Ohio Governor John Kasich also finished with 1.9% of the vote and no delegates. But the candidate that nobody seems to know has a surprise up his sleeve. He’s currently polling 4th in New Hampshire behind Trump, Cruz and Rubio. Of the 5 candidates that finished with 1% and with no delegates, there is no chance Kasich will drop out before the next contest. If he can build on his popularity in New Hampshire and pull off an upset win, he can give Rubio a run for the establishment wing of the party. If he finishes fourth or below, his campaign is over.
Mike Huckabee (dropped out)
Former Governor Mike Huckabee was another late-night drop-out yesterday after he finished with only 1.8% of the vote. His religious base deserted him for Ted Cruz. As likeable and popular as Huckabee is, the other candidates are already campaigning for his endorsement.
Chris Christie (going down)
Governor Chris Christie never bet his campaign on Iowa and nobody expected him to do well there. Christie’s campaign strategy has always been to concentrate on New Hampshire and win there. Unfortunately for him, most of his political base has coalesced behind Marco Rubio and it may be too late to try and woo them back.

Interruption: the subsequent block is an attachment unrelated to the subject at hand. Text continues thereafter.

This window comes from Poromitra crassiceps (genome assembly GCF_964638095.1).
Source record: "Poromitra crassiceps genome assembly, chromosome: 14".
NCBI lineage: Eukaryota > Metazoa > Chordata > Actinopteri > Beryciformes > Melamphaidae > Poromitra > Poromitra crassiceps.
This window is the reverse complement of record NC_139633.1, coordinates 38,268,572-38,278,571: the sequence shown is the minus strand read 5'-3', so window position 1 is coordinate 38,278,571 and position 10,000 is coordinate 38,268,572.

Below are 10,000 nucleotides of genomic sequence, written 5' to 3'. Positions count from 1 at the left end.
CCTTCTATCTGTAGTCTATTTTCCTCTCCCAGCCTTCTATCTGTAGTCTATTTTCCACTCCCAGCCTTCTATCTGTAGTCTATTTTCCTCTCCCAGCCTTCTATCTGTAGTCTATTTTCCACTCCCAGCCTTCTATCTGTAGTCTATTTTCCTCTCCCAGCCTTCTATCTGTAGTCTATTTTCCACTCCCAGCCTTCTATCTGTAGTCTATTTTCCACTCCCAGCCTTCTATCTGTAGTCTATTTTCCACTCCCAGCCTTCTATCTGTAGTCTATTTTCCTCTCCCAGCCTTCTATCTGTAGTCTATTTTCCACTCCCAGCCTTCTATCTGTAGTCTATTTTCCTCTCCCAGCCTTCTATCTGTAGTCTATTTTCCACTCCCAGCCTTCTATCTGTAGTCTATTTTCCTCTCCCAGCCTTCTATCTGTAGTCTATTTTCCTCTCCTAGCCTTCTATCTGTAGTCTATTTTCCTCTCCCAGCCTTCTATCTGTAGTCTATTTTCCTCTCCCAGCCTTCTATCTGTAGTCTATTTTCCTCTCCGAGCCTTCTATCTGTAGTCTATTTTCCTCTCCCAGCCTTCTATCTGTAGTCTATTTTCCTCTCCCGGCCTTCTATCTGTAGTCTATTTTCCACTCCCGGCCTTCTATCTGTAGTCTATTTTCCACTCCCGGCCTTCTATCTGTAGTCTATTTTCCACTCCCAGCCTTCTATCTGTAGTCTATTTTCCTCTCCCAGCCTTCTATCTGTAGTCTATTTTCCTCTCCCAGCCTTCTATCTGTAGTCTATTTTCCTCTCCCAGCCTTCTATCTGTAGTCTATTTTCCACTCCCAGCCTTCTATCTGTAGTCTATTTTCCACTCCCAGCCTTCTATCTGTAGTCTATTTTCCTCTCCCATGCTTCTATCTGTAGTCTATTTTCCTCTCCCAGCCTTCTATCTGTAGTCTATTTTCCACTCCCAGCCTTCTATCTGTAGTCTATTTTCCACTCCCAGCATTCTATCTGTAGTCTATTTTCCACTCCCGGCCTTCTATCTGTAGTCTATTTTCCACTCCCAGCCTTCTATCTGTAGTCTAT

Rick Santorum (going down)
The winner of the Iowa Caucus in 2012 finished with a disappointing 1% of the vote and no delegates. After those results, he told the local Iowa media that he hadn’t decided yet if he would drop out or continue his campaign. His supporters are firmly entrenched in the Ted Cruz campaign. If he finished last in Iowa, which is one of his best states, Rick Santorum will most likely drop out before New Hampshire.
With Bernie Sanders’ strong finish in Iowa and Hillary Clinton’s mounting legal troubles, this could be a close race and contested well into April, May or June. Watch for the two candidates to trade victories with Iowa going to Clinton, New Hampshire to Sanders, South Carolina to Clinton, and so on.
The Republicans also face a contested primary process and may even end up with a brokered convention. There are three pillars in the Republican Party and each has its favorite. The social and religious conservatives are behind Ted Cruz. The Wall Street billionaires are pushing Marco Rubio. And the moderates and independents are supporting Donald Trump. If things continue the way they are, it should be a three-man race to the finish.